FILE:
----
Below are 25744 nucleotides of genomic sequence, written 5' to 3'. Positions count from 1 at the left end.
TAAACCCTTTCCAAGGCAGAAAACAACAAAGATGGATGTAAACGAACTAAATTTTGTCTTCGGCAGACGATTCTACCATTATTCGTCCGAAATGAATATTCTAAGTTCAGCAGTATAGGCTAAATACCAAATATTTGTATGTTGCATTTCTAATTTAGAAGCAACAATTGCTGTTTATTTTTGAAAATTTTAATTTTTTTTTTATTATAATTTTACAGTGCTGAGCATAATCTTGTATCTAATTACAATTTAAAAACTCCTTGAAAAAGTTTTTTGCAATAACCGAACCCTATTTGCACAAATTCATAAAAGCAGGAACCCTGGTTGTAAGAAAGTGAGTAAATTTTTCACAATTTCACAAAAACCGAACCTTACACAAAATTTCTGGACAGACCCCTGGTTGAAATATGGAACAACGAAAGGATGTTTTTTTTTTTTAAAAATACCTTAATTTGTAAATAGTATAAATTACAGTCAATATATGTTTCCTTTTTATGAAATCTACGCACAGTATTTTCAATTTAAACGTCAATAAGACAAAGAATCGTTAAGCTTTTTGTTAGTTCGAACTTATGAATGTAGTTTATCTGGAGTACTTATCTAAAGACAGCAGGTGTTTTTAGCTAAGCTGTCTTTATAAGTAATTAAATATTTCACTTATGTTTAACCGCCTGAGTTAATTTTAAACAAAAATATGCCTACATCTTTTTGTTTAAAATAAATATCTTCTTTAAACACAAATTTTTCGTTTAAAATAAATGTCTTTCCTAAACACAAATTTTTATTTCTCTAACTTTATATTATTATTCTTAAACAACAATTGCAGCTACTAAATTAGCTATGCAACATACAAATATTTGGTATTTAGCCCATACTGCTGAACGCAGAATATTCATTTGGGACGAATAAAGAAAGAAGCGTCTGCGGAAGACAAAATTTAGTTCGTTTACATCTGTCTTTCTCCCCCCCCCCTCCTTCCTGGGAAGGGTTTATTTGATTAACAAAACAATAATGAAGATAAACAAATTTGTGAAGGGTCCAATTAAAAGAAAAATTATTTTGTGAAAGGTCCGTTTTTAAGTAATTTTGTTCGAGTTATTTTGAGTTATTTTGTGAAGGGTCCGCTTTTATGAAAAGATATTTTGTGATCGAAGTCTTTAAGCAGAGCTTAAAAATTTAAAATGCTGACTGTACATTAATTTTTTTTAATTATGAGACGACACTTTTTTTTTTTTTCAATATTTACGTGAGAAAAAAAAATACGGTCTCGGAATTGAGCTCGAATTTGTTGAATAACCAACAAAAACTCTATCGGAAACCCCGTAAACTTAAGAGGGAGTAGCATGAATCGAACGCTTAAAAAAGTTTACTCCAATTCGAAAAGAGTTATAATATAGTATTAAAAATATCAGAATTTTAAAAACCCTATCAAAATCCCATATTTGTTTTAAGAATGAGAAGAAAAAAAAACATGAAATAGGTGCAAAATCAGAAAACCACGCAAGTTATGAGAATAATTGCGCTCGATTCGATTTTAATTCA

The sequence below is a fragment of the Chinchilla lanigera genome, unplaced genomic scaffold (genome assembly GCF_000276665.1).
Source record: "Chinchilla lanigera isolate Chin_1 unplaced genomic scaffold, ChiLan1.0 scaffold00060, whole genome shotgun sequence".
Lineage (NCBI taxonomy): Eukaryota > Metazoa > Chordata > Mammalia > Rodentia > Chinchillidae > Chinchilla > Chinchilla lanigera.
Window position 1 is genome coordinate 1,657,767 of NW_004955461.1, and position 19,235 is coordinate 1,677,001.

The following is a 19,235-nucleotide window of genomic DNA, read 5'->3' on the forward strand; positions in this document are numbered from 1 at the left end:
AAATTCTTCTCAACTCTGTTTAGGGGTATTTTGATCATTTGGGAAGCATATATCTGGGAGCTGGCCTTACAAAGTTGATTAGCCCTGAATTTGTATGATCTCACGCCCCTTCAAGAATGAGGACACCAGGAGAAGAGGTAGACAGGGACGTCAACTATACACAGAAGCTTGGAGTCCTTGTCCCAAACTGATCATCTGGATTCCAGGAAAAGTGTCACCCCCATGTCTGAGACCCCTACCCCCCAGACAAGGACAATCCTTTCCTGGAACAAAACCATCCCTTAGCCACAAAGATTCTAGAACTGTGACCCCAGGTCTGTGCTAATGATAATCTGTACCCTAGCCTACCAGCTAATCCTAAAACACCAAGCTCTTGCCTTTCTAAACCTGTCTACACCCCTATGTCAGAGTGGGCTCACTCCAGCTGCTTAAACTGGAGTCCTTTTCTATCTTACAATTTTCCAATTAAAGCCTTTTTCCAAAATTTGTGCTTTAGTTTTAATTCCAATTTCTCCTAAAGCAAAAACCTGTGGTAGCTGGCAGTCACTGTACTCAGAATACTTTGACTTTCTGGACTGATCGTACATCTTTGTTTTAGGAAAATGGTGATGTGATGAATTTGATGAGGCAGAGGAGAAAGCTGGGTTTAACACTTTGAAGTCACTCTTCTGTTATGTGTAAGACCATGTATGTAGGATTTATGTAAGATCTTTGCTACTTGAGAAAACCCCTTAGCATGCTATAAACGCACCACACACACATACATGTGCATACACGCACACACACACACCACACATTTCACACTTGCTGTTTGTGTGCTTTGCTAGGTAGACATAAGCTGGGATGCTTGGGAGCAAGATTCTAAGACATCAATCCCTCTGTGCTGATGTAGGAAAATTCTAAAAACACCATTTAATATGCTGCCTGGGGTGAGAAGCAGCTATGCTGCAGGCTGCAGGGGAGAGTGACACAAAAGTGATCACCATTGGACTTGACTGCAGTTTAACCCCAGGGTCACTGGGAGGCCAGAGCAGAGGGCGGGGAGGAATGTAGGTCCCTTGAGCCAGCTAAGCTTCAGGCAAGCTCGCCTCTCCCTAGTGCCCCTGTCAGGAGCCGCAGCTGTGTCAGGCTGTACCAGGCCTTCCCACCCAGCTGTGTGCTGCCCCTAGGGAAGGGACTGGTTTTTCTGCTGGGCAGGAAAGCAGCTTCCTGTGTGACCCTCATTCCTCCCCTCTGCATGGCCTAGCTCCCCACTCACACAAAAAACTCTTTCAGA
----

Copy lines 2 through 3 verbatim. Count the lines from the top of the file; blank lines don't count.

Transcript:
TAAACCCTTTCCAAGGCAGAAAACAACAAAGATGGATGTAAACGAACTAAATTTTGTCTTCGGCAGACGATTCTACCATTATTCGTCCGAAATGAATATTCTAAGTTCAGCAGTATAGGCTAAATACCAAATATTTGTATGTTGCATTTCTAATTTAGAAGCAACAATTGCTGTTTATTTTTGAAAATTTTAATTTTTTTTTTATTATAATTTTACAGTGCTGAGCATAATCTTGTATCTAATTACAATTTAAAAACTCCTTGAAAAAGTTTTTTGCAATAACCGAACCCTATTTGCACAAATTCATAAAAGCAGGAACCCTGGTTGTAAGAAAGTGAGTAAATTTTTCACAATTTCACAAAAACCGAACCTTACACAAAATTTCTGGACAGACCCCTGGTTGAAATATGGAACAACGAAAGGATGTTTTTTTTTTTTAAAAATACCTTAATTTGTAAATAGTATAAATTACAGTCAATATATGTTTCCTTTTTATGAAATCTACGCACAGTATTTTCAATTTAAACGTCAATAAGACAAAGAATCGTTAAGCTTTTTGTTAGTTCGAACTTATGAATGTAGTTTATCTGGAGTACTTATCTAAAGACAGCAGGTGTTTTTAGCTAAGCTGTCTTTATAAGTAATTAAATATTTCACTTATGTTTAACCGCCTGAGTTAATTTTAAACAAAAATATGCCTACATCTTTTTGTTTAAAATAAATATCTTCTTTAAACACAAATTTTTCGTTTAAAATAAATGTCTTTCCTAAACACAAATTTTTATTTCTCTAACTTTATATTATTATTCTTAAACAACAATTGCAGCTACTAAATTAGCTATGCAACATACAAATATTTGGTATTTAGCCCATACTGCTGAACGCAGAATATTCATTTGGGACGAATAAAGAAAGAAGCGTCTGCGGAAGACAAAATTTAGTTCGTTTACATCTGTCTTTCTCCCCCCCCCCTCCTTCCTGGGAAGGGTTTATTTGATTAACAAAACAATAATGAAGATAAACAAATTTGTGAAGGGTCCAATTAAAAGAAAAATTATTTTGTGAAAGGTCCGTTTTTAAGTAATTTTGTTCGAGTTATTTTGAGTTATTTTGTGAAGGGTCCGCTTTTATGAAAAGATATTTTGTGATCGAAGTCTTTAAGCAGAGCTTAAAAATTTAAAATGCTGACTGTACATTAATTTTTTTTAATTATGAGACGACACTTTTTTTTTTTTTCAATATTTACGTGAGAAAAAAAAATACGGTCTCGGAATTGAGCTCGAATTTGTTGAATAACCAACAAAAACTCTATCGGAAACCCCGTAAACTTAAGAGGGAGTAGCATGAATCGAACGCTTAAAAAAGTTTACTCCAATTCGAAAAGAGTTATAATATAGTATTAAAAATATCAGAATTTTAAAAACCCTATCAAAATCCCATATTTGTTTTAAGAATGAGAAGAAAAAAAAACATGAAATAGGTGCAAAATCAGAAAACCACGCAAGTTATGAGAATAATTGCGCTCGATTCGATTTTAATTCA

The sequence below is a fragment of the Chinchilla lanigera genome, unplaced genomic scaffold (genome assembly GCF_000276665.1).